Paper: The State of the Hong Kong Chinese Community in the Greater Toronto Area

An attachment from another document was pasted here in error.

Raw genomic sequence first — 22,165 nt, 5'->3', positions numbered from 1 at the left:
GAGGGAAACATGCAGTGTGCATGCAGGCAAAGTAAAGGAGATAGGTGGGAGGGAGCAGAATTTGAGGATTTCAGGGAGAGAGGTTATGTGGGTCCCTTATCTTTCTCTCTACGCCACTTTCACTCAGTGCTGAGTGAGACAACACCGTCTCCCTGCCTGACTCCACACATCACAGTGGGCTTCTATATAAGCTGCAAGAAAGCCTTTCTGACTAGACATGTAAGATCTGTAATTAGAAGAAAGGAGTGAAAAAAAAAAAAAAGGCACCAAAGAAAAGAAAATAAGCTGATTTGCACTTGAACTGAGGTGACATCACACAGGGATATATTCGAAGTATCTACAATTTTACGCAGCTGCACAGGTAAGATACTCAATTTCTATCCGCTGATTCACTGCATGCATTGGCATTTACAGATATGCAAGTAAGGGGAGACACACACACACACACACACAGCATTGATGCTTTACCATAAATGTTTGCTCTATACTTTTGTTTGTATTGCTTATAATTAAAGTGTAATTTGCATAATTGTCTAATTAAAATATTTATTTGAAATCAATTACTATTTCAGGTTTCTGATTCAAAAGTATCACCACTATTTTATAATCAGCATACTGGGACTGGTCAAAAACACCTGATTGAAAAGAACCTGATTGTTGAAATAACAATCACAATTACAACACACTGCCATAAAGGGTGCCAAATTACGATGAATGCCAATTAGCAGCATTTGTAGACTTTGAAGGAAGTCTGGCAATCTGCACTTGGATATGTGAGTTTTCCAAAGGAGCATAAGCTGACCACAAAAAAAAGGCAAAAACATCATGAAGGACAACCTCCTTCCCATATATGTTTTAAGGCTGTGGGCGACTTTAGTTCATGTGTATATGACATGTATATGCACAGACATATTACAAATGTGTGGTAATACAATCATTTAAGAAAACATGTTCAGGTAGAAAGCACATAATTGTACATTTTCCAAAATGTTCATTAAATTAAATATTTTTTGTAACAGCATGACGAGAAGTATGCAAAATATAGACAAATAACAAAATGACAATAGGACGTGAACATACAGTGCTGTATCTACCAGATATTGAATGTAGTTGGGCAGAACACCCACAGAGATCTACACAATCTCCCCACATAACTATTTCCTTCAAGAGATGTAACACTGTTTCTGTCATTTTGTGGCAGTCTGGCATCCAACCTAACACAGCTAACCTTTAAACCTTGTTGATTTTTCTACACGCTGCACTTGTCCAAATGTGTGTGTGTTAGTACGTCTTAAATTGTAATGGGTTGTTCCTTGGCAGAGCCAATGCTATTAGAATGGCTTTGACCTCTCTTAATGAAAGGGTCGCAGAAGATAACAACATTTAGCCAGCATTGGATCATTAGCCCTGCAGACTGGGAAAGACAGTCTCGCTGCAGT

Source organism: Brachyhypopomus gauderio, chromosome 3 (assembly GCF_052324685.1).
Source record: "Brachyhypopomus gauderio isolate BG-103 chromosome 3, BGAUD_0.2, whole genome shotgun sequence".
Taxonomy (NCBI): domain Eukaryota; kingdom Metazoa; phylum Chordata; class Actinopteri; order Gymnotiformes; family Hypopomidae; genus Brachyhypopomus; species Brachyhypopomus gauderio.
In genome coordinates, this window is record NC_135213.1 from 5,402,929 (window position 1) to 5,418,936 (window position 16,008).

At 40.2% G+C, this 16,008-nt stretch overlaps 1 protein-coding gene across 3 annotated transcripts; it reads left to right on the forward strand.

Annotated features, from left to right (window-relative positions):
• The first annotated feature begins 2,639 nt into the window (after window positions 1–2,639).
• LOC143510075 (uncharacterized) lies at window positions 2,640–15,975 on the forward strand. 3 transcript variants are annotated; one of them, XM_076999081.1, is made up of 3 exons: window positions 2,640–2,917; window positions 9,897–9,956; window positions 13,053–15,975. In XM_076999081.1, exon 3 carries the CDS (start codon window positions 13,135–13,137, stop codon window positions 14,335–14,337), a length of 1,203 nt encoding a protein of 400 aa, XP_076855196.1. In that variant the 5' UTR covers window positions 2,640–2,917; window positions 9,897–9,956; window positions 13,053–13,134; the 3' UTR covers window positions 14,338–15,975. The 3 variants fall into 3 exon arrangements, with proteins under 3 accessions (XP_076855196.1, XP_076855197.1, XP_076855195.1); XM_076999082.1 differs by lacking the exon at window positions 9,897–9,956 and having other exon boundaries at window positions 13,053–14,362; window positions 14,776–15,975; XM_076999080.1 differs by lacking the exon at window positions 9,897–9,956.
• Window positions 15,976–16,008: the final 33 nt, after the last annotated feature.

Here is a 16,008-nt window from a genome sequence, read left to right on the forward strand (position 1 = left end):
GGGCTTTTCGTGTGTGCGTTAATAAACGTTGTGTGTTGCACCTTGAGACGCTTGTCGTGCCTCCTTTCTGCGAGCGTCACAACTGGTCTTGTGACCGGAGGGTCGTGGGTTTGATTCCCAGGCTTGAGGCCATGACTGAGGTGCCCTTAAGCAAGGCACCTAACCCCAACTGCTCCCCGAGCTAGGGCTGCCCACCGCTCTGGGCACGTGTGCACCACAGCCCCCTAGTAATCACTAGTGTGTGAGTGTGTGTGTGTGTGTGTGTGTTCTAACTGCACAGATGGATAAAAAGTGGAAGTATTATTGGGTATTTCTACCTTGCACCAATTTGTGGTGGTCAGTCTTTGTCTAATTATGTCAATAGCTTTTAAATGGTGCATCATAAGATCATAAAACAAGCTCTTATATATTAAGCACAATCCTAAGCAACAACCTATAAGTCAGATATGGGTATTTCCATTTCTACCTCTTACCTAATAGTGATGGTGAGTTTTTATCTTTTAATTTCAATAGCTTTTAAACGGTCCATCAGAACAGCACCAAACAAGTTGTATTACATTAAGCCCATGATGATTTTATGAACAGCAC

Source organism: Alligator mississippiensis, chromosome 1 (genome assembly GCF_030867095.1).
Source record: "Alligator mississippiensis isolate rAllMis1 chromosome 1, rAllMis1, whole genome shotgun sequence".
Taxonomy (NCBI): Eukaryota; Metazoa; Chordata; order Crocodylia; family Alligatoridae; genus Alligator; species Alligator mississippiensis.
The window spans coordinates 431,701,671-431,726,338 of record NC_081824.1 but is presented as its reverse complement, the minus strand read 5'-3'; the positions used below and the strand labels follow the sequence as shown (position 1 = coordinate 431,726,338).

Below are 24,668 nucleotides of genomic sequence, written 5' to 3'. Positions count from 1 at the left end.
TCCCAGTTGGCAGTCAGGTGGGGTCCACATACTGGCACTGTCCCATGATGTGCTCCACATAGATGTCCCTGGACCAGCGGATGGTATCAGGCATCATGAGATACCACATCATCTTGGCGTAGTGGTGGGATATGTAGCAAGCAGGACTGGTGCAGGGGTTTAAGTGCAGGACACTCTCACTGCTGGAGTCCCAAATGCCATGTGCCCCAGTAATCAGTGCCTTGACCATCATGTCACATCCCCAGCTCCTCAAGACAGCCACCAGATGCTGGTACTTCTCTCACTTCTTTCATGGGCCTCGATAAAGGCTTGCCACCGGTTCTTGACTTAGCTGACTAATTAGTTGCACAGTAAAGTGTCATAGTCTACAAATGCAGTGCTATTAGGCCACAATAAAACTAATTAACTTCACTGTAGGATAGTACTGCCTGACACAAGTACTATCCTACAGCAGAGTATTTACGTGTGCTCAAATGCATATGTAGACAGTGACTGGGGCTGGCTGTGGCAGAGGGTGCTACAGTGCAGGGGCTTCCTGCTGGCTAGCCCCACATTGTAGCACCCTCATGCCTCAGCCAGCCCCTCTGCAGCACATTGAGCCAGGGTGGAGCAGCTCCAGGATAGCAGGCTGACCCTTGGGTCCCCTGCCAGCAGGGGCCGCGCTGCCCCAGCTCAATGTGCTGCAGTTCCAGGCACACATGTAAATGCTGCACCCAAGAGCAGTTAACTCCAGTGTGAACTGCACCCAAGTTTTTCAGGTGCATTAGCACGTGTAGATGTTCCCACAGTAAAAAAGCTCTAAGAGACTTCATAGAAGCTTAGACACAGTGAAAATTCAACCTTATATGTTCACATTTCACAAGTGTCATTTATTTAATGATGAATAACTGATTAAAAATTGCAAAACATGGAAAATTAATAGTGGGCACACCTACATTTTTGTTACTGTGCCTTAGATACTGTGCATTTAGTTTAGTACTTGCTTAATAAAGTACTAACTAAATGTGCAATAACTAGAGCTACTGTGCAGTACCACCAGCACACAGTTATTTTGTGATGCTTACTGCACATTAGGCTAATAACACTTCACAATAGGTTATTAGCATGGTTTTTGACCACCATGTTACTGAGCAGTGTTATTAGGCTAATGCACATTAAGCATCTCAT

In 1979 , he organized a demonstration to urge the federal government to admit more ‘boat people’ - community members were appalled. 'Don't rock the boat’ was exactly what they said. They said that Canada had given them a shelter and they should not demand any rights. Later that year, W5 - a CTV public affairs program - aired a segment called Campus Giveaway, which was about Chinese students taking over Canadian universities and leaving Canadian students out in the cold. Within 2 to 3 months, there were 16 anti-W5 committees. The protest eventually forced W5 to offer an unqualified apology. Those 16 groups went on to form the Chinese Canadian National Council. 'We learned the Canadian way of handling injustice.’ Richard Ling, a lawyer, disagrees with Wong's assertion that the community lacks the confidence to flex its political muscles. ‘| don't think the problem comes from lack of confidence or lack of sophistication because...a lot of the people who came from Hong Kong came from reasonably successful backgrounds.’ Ling says that it's the parties themselves that are holding back the community from playing a meaningful role in politics. Ling says that another major barrier is the tendency for those in power to choose a community representative who becomes 'their eyes, ears and mouthpiece for the government at any level." When Ling organized a fundraising event for the Liberal Leader Lyn McLeod, he planed to had over a cheque for $250,000 to McLeod. When they did not promise her attendance, Ling canceled it and id it for Mike Harris instead. 'I'm trying to get some assess into the government. If you want to deny me access then I'll get somebody else to listen to me.’ ‘To read in the newspaper that Lyn McLeod or the liberal party felt part of the reason they lost is because the ethnic communities could not support a female leader, to me, it's pouring salt on insult,’ Ling says....